NOAA wants feedback on plan to give Gulf states trial management of recreational red snapper catches

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Red snapper are a favorite catch for anglers of all ages.

Red snapper are a favorite catch for anglers of all ages.

Federal fisheries managers are asking for feedback on a pilot program that would give states oversight of recreationally caught red snapper in the Gulf of Mexico region.

The National Oceanic and Atmospheric Fisheries announced a comment period on five exempted fishing permits submitted by each of the Gulf of Mexico states — Alabama, Florida, Louisiana, Mississippi and Texas.

The purpose of the exemptions is to allow states to demonstrate the effectiveness of state management of recreationally caught red snapper and data collection methods through two-year pilot programs, according to NOAA Fisheries.

The permits would allow states to establish seasons when red snapper could be landed, giving licensed recreational anglers the ability to land fish caught in federal waters during the state season.

States would monitor snapper landings and close seasons if the state’s assigned quota is reached or projected to be reached.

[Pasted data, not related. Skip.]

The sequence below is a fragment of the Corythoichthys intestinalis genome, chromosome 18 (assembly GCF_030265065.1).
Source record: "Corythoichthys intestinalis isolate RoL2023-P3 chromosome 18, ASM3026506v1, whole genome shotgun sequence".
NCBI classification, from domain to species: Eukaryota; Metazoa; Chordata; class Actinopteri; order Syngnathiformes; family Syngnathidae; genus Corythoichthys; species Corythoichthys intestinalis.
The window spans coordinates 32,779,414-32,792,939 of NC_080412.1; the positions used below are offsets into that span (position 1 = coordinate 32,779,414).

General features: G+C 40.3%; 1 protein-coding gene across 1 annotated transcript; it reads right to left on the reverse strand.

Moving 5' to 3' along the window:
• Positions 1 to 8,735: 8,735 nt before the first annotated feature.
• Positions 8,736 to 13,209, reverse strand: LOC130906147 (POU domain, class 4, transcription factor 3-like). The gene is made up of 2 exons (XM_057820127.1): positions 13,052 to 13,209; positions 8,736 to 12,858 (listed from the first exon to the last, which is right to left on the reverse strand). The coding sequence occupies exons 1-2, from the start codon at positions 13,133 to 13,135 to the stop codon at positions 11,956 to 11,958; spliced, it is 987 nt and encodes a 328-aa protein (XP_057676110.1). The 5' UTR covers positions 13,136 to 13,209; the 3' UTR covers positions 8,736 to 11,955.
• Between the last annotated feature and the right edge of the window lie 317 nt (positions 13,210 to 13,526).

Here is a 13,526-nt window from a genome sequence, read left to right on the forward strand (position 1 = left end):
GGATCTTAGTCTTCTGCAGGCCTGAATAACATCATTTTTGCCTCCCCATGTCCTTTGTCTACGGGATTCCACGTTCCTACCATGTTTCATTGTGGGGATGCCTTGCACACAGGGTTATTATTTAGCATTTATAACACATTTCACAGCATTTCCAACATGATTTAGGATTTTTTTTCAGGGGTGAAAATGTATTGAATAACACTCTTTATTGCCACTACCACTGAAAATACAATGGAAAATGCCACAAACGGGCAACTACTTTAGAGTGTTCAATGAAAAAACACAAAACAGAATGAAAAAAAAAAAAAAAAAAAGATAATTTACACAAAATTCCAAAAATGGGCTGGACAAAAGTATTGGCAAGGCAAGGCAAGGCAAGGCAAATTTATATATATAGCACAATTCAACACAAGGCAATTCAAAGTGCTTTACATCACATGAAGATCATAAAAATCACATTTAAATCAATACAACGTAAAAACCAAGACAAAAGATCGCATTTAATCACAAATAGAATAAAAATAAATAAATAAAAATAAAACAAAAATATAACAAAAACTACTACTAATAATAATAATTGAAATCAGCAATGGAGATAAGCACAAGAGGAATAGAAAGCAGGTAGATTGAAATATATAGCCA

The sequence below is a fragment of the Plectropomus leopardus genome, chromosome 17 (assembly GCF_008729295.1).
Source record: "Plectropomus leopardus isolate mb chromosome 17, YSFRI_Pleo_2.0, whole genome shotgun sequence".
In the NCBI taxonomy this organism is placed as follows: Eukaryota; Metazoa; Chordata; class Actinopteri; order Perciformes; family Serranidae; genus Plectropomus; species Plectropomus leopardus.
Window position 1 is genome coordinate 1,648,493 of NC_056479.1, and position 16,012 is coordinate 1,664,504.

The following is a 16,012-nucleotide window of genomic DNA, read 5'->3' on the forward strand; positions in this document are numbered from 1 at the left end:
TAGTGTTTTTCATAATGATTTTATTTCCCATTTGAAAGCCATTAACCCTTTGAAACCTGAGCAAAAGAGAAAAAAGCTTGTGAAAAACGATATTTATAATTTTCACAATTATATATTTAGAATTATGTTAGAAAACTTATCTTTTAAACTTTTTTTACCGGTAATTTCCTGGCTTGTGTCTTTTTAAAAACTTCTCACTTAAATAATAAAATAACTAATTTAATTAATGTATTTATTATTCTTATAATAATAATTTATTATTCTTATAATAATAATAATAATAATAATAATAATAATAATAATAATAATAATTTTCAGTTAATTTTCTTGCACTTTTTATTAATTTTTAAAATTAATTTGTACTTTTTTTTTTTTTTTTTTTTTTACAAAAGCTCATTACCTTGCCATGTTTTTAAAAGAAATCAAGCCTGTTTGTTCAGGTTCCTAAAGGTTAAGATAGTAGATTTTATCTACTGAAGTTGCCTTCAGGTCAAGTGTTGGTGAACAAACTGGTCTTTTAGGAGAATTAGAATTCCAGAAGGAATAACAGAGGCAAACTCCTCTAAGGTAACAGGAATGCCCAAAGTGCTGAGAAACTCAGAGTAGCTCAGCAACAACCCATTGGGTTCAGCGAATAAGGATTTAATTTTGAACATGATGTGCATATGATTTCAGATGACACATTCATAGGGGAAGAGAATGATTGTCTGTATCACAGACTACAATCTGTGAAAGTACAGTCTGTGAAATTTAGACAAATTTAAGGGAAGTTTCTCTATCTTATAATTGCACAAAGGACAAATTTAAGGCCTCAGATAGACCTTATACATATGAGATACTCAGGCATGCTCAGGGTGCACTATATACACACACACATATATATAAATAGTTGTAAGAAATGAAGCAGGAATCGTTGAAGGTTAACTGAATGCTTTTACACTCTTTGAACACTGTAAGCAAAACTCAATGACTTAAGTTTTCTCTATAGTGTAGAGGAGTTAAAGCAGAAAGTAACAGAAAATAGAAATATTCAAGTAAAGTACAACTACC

Comments, which are due by April 2, can be submitted here.

As of this morning, there were only 103 comments on the proposed program, with several supporting the plan, as well as several opposing it.

“As a Florida state licensed and regulated charter captain, I must say this is a travesty against the honest, hard-working small business man,” wrote Larry Pentel on Monday. “With all the recent and proposed regulations on charter fishing in the Gulf it is hard to not draw the conclusion you are doing your best to put us all out of business.”

“I support State management and EFPs [exempted fishing permits],” wrote Rob Murdoch on Wednesday. “Each state needs to be able to manage their fisheries as needed.”

Applications from Florida, Alabama, and Mississippi only request managing the private angling component; those from Louisiana and Texas apply to both the private angling component and federal for-hire components